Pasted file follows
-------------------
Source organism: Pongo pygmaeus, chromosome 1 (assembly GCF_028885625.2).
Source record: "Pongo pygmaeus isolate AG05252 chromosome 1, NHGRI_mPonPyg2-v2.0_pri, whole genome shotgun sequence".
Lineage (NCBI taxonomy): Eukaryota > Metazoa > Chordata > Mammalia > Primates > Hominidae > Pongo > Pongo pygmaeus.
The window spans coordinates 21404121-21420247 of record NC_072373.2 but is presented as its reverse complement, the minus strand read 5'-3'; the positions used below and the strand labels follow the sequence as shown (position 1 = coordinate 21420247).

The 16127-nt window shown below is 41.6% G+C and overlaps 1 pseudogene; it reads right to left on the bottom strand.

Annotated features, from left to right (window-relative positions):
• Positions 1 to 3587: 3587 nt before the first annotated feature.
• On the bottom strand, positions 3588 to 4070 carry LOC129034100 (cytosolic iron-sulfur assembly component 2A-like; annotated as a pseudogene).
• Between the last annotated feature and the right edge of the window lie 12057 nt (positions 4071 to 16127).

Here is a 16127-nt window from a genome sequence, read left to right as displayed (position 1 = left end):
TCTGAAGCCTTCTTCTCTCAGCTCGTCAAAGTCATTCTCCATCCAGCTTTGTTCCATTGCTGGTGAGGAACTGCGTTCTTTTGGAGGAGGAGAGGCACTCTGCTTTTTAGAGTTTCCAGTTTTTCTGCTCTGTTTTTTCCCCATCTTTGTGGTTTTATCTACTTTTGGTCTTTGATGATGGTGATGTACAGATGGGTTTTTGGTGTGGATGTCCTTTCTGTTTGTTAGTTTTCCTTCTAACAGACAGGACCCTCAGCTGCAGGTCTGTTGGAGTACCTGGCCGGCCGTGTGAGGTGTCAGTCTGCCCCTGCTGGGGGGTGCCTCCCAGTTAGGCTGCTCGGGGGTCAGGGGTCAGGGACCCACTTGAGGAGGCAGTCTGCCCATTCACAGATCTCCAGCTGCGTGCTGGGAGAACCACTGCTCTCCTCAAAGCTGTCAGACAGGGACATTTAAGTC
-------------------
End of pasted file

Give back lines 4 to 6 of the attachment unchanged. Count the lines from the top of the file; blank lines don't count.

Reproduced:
The window spans coordinates 21404121-21420247 of record NC_072373.2 but is presented as its reverse complement, the minus strand read 5'-3'; the positions used below and the strand labels follow the sequence as shown (position 1 = coordinate 21420247).

The 16127-nt window shown below is 41.6% G+C and overlaps 1 pseudogene; it reads right to left on the bottom strand.

Annotated features, from left to right (window-relative positions):